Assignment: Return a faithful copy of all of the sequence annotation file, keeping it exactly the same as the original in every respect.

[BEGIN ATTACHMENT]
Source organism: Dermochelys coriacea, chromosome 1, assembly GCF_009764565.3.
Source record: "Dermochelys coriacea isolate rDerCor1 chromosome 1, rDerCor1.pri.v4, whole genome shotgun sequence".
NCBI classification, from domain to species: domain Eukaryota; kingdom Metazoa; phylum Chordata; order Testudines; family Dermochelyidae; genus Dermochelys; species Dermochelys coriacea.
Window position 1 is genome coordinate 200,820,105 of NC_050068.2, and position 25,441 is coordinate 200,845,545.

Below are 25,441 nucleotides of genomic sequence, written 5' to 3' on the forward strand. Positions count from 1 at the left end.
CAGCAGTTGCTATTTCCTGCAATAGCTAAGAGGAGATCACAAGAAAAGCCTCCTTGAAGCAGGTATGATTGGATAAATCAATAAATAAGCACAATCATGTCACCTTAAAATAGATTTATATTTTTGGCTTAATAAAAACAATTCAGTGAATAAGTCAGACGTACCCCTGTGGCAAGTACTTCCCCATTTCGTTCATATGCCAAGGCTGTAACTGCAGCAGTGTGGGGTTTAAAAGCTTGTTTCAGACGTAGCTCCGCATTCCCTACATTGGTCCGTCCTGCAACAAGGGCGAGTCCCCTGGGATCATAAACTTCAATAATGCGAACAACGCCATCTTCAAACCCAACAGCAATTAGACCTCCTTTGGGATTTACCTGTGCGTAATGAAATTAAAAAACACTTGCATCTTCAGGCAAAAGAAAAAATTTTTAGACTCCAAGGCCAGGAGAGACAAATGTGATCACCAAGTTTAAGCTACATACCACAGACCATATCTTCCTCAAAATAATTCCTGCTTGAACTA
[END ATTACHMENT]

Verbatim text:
Source organism: Dermochelys coriacea, chromosome 1, assembly GCF_009764565.3.
Source record: "Dermochelys coriacea isolate rDerCor1 chromosome 1, rDerCor1.pri.v4, whole genome shotgun sequence".
NCBI classification, from domain to species: domain Eukaryota; kingdom Metazoa; phylum Chordata; order Testudines; family Dermochelyidae; genus Dermochelys; species Dermochelys coriacea.
Window position 1 is genome coordinate 200,820,105 of NC_050068.2, and position 25,441 is coordinate 200,845,545.

Below are 25,441 nucleotides of genomic sequence, written 5' to 3' on the forward strand. Positions count from 1 at the left end.
CAGCAGTTGCTATTTCCTGCAATAGCTAAGAGGAGATCACAAGAAAAGCCTCCTTGAAGCAGGTATGATTGGATAAATCAATAAATAAGCACAATCATGTCACCTTAAAATAGATTTATATTTTTGGCTTAATAAAAACAATTCAGTGAATAAGTCAGACGTACCCCTGTGGCAAGTACTTCCCCATTTCGTTCATATGCCAAGGCTGTAACTGCAGCAGTGTGGGGTTTAAAAGCTTGTTTCAGACGTAGCTCCGCATTCCCTACATTGGTCCGTCCTGCAACAAGGGCGAGTCCCCTGGGATCATAAACTTCAATAATGCGAACAACGCCATCTTCAAACCCAACAGCAATTAGACCTCCTTTGGGATTTACCTGTGCGTAATGAAATTAAAAAACACTTGCATCTTCAGGCAAAAGAAAAAATTTTTAGACTCCAAGGCCAGGAGAGACAAATGTGATCACCAAGTTTAAGCTACATACCACAGACCATATCTTCCTCAAAATAATTCCTGCTTGAACTA